Graphics Town Advanced Things 2021

Graphics Town 2021: Instructions Rubric Hints Advanced

This is a list of “advanced things” that you can do to earn points in graphics town. See the Graphics Town Rubric 2021 (Advanced Things) for explanations.

These are suggestions - if there is something that you want to try, it might fall into the “none of the things below” category (#1), but if you’d like to check, feel free to ask on Piazza.

In your assignment, you should use the short name and number when describing what you’ve done. Remember, to get points for something you must do it and describe it.

Generally, things that you do fall into one of the categories below - pick the best match. In a rare circumstance, a single object might be two advanced things. Usually, this is when there are distinct parts - for example, something that has procedural geometry and some complex behavior, or complex geometry with an animated shader effect.

Also note: some of the terms (morphing, skinning, …) we may not have discussed in class (yet). Some things we might not get to (this is an opportunity for you to learn an advanced thing on your own!).

  1. None of the Below - Something else that we didn’t think of. If you’re in doubt, ask. This is your opportunity to try some technique that we might not get to in class (within reason).

  2. Complex Behavior: you will get points for making “complex” behaviors - see the definition in Graphics Town Rubric 2021 (Some Definitions). The amount of points depends on how complicated. You can explain in the textbox why you think it is complicated enough to be worth points.

  3. Complex Object: if an object is “complicated”, you can get points for it. (see Graphics Town Rubric 2021 (Some Definitions)). Explain why you think it is complex enough to be worth points.

  4. Particle System: There is some “particle” effect - fireworks, rain/snow, flocking, smoke … Note that adapting a 2D particle system from an early workbook is OK - but be sure to give it attribution!

  5. Animated Shader Effect: Something that uses a shader to make something cool. For example, you add a flowing river texture to your scene. See “complex adaptation” in the rubric.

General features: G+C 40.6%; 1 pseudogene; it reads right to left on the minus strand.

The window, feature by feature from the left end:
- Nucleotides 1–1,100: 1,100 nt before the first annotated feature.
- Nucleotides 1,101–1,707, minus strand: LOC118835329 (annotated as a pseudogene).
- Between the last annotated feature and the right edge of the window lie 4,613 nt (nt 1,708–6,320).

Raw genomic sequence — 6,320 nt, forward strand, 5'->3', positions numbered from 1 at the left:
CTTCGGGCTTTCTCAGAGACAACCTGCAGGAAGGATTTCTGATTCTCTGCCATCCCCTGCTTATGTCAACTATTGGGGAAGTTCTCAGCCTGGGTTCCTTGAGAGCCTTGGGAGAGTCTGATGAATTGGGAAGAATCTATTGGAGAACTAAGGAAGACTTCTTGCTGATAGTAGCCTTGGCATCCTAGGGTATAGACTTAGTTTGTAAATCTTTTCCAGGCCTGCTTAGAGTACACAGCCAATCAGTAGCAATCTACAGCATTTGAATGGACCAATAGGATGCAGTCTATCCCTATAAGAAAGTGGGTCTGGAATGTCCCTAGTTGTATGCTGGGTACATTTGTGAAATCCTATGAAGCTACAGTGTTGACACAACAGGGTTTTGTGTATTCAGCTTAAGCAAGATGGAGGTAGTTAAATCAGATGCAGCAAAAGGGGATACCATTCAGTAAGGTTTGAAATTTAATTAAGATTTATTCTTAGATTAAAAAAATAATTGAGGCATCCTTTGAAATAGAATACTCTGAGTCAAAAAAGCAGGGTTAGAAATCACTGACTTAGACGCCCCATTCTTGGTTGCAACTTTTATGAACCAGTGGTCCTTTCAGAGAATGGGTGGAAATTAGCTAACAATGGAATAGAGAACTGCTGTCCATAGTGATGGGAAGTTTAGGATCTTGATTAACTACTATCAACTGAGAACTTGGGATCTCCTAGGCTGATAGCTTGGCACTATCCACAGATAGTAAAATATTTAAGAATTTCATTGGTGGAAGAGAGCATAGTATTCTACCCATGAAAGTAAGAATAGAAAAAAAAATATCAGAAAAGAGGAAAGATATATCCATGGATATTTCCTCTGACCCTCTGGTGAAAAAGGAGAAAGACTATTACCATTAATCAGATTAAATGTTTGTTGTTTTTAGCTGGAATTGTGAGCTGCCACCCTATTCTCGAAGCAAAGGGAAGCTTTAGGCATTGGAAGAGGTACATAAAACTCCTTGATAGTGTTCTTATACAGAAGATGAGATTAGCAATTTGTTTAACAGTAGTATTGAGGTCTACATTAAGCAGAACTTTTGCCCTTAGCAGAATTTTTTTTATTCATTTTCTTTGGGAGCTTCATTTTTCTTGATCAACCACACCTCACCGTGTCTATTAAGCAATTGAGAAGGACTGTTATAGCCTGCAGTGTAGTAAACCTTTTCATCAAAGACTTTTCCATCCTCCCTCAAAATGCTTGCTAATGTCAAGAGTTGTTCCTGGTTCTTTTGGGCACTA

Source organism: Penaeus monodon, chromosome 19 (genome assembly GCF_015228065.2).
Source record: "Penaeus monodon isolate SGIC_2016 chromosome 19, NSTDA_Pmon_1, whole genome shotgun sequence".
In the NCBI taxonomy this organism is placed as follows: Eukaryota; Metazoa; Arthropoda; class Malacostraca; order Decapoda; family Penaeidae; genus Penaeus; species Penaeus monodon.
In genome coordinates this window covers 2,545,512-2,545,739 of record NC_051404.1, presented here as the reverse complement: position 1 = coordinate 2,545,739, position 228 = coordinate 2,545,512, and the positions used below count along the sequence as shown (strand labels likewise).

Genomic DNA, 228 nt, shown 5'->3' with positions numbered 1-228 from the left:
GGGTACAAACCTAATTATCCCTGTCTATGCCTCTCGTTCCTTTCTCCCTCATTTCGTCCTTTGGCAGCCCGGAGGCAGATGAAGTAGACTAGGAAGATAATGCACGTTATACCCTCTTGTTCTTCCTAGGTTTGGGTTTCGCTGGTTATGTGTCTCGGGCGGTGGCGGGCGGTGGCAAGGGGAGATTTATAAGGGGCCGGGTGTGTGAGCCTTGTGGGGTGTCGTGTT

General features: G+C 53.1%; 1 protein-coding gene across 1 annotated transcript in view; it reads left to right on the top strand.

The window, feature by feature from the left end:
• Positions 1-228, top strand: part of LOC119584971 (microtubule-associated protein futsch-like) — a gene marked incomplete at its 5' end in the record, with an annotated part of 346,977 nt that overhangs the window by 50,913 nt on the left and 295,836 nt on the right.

6. Morphing: Shapes that morph into different shapes, probably using THREE’s shape interpolation. There is an example of this in the example code. You should make a better use of it.

  7. Key-Framing: Key-Framed movements of an articulated figure. For example, people or animals that walk or run.

  8. Skinning: A skinned articulated figure (which has to move enough that we can see that it is skinned).

  9. Water or cloth: Simulated water or cloth. Don’t try to do real simulation, but you can try to make procedural movements to have the ripples of water in a pond or a flag waving in the wind.

  10. Curved Surface: Curved Surface beyond a basic primitive. Use a subdivision surface or a generalized cylinder in a useful way. If you just use a THREE generalized cylinder, it won’t be worth a full 5 points, but you can get 1-2

  11. Procedurally generated geometry: You could algorithmically generate trees or fractal shapes for mountains. Or make something that procedurally generates some other pattern or arrangement.

  12. Use Noise" You probably want to find a source of noise functions

  13. Large Diversity of objects or behaviors: If you make a very large set of object types or behavior types, this might count as an advanced thing, especially if it works well.

  14. Frankenstein (or, bringing something inanimate to life): If you find a static model (a mesh) on the web and “bring it to life” you can count it as an advanced thing. This means finding a way to make it move by breaking it into pieces or rigging it. Just treating a mesh as a rigid object doesn’t count. A free-form deformation or skinning (above) can be a method - as is breaking the object into a bunch of rigid pieces. Be sure to describe what you’ve done.

  15. Free-Form-Deformation: (also known as a lattice deformer): this isn’t so hard to implement in a vertex shader, if you understand splines. You could even do it with linear elements. There is a demo you can play with that uses three, but it is unclear if you can use anything from this implementation other than inspiration.

  16. Dynamic Texture Map: You can put a “camera” in the scene and show it on a “screen” somewhere. Like a surveillance camera, or a jumbotron showing something else going on. The dynamic environment map example in the example objects would give you a start. Past students have done some really interesting things with this.

  17. Dynamic Environment Map: This hardly counts as a technical challenge, since I have already given you an example. But you could figure out how to apply it in an interesting way and/or to use it to get better lighting effects.

Graphics Town 2021: Instructions Rubric Hints Advanced